The most profitable part of solar power isn’t panels or batteries

Solar panels produce direct-current electricity that needs to be converted to alternating current so it can be carried into homes or sent to local power grids.
(Mariah Tauger / Los Angeles Times)
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The most profitable corner of the booming U.S. solar industry isn’t making — or even installing — panels. It’s building the components that keep electricity flowing to the power grid.

They’re called inverters, and the two companies that make the vast majority of premium ones in the United States reported their highest revenue ever in the second quarter, propelling their shares to record levels. Enphase Energy Inc. has gone from trading at less than $1 a share in 2017 to ranking among the world’s most valuable solar stocks with a market capitalization of $3.8 billion. Its slightly larger rival, SolarEdge Technologies Inc., has rallied 130% this year.

The systems Enphase and SolarEdge supply are crucial to making solar power work. Panels produce direct-current electricity that needs to be converted to alternating current so it can be carried into homes or sent to local power grids. That’s what inverters do. The ones Enphase and SolarEdge make are so specialized and cost-effective to manufacture that the companies have bigger profit margins than most other segments of the solar business.


“They’re better than anything in the industry,” said Jeffrey Osborne, an alternative energy analyst at Cowen & Co. “There’s nothing out there that I’ve seen that can compete” in terms of profitability.

On Tuesday, Israel-based SolarEdge reported its second-quarter results — record revenue of $325 million and profit that beat analyst’s estimates — and its shares jumped 25%. Last week, Fremont, Calif.-based Enphase posted $134 million in revenue, up 77% from a year earlier, and said third-quarter sales may total as much as $180 million.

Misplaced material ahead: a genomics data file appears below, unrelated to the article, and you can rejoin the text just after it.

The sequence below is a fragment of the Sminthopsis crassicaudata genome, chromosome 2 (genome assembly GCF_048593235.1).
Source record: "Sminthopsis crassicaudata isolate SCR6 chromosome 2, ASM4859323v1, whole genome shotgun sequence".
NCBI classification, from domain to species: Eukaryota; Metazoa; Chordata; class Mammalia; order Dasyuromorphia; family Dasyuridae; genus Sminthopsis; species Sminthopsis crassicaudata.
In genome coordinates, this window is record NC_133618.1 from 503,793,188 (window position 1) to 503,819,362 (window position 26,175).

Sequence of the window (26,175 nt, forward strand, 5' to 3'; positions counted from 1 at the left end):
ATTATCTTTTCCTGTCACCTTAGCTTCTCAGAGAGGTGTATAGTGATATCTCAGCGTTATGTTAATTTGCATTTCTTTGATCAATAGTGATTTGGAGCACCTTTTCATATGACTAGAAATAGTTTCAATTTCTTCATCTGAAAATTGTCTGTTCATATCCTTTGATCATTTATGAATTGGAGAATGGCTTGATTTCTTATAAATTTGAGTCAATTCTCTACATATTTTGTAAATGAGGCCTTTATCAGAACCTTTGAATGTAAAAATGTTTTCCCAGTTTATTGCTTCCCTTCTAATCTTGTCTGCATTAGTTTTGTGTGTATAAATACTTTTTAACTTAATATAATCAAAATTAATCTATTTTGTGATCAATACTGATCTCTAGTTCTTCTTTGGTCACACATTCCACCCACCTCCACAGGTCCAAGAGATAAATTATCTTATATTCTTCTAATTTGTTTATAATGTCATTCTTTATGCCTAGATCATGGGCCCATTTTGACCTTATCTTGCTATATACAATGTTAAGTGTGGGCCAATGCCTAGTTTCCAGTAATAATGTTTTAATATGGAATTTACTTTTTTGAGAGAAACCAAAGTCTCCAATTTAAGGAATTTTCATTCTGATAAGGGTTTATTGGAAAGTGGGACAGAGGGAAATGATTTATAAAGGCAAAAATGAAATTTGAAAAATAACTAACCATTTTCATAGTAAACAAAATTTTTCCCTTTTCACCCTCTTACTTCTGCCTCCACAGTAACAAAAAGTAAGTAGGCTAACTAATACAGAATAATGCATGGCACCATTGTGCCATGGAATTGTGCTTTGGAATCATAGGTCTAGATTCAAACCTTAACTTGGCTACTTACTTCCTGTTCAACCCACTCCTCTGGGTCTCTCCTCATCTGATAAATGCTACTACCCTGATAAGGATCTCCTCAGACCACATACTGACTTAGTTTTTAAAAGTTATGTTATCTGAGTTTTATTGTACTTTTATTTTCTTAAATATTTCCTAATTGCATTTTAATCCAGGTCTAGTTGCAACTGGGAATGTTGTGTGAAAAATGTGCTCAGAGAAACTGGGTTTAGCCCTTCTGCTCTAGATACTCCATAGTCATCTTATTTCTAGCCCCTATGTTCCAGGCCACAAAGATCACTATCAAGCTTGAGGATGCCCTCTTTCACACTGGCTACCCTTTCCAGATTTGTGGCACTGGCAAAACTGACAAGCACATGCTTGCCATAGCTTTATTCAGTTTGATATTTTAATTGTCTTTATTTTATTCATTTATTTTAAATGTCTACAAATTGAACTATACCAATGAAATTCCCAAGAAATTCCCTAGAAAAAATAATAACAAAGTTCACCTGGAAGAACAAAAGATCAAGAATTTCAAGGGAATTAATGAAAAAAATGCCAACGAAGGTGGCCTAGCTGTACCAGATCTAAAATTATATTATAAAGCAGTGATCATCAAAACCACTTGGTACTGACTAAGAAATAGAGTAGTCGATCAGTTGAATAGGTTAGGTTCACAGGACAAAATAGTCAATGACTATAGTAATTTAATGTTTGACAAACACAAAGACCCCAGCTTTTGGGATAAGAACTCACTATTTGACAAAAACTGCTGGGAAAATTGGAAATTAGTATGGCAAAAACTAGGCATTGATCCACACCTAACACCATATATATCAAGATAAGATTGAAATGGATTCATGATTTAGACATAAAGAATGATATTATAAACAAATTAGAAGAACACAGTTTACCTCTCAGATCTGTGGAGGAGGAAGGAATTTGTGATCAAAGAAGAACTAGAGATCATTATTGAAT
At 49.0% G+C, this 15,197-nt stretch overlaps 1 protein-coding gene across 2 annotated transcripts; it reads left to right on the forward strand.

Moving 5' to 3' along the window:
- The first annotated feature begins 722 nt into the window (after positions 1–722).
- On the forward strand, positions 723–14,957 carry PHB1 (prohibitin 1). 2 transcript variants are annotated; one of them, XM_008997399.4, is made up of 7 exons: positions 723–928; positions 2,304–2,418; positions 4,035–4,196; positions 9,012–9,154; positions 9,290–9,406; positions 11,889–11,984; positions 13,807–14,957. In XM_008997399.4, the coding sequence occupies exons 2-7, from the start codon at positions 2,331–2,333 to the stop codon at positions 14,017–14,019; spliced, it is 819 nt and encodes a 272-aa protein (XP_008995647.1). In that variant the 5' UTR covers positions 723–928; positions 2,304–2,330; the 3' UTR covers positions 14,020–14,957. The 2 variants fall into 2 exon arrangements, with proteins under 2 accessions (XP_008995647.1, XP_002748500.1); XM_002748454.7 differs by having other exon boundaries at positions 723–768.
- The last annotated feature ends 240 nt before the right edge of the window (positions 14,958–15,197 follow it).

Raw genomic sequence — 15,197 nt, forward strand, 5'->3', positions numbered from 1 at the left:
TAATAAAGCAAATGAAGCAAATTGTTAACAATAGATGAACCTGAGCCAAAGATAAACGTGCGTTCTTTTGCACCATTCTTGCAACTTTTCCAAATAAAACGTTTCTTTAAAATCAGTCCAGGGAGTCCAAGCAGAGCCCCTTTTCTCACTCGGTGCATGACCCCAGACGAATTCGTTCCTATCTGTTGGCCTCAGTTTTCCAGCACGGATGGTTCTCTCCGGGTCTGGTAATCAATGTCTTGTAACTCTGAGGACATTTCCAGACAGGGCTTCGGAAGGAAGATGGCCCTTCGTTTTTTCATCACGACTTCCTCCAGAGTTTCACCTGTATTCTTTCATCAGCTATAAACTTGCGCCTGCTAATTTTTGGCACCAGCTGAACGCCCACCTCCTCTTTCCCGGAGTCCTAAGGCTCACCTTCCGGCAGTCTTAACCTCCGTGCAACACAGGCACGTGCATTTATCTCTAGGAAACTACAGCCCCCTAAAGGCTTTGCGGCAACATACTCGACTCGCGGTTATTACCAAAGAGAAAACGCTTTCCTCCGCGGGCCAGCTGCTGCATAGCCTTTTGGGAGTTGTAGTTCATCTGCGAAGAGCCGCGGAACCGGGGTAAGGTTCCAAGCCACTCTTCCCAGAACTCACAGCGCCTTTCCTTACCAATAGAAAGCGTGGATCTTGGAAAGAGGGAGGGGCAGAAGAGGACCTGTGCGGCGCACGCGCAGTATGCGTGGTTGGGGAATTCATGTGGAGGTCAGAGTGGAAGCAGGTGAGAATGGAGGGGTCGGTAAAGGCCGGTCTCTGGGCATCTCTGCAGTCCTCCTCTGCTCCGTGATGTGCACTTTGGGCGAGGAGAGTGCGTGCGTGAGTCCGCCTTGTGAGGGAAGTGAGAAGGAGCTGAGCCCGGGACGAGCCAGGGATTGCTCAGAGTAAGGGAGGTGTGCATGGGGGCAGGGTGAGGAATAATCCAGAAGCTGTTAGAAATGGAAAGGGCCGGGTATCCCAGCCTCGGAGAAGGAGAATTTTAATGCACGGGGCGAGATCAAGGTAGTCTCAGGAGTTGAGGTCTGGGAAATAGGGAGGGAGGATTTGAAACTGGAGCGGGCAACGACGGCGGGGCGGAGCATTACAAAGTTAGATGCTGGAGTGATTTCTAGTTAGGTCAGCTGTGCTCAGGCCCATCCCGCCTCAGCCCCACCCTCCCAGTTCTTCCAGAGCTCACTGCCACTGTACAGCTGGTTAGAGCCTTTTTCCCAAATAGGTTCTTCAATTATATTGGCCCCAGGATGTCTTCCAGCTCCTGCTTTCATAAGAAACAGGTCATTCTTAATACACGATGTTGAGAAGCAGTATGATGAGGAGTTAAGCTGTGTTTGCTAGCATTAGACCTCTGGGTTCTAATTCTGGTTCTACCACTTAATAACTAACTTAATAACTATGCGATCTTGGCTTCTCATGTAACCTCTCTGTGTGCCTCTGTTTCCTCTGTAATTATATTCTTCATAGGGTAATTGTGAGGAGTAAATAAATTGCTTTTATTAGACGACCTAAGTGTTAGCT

The two companies supplied 89% of the total U.S. market for module-level inverters last year, according to Wood Mackenzie Power & Renewables analyst Lindsay Cherry. They’ve kept their edge in the United States even as China’s Huawei Technologies Co. and Sungrow Power Supply Co. dominate the global market. That’s in part because Huawei canceled plans this year to enter the U.S. market after lawmakers suggested a ban on its technology.

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SolarEdge and Enphase each gave earnings projections that beat analysts’ estimates as demand for solar rebounds. Wood Mackenzie Power & Renewables and the Solar Energy Industries Assn. projected that photovoltaic capacity installations in the United States would rise 14% in 2019 after a two-year slowdown. A global index of solar stocks maintained by Bloomberg has surged almost 30% this year after declining in four of the previous five years.

Inverters represent just a fraction of the total cost of a rooftop solar system. For a typical $15,000 panel installation, an inverter may cost about $1,500. But they’ve proved to be the source of many breakdowns, and buyers have grown comfortable with the quality of Enphase and SolarEdge products, Osborne said.

The type of “smart” inverters that Enphase and SolarEdge make has also given the companies a leg up. These components isolate issues on an individual panel so they don’t affect the output of an entire system. And they can be easier to integrate with batteries, an attractive proposition for installers trying to sell solar-plus-battery combinations.


The biggest threat facing the two manufacturers may be each other. “Investors have been fiercely debating whether Enphase is taking or will take market share from SolarEdge in the U.S.,” Philip Shen, an analyst at Roth Capital Partners, said in a research note. “We believe the global growth of distributed solar is big enough for both.”

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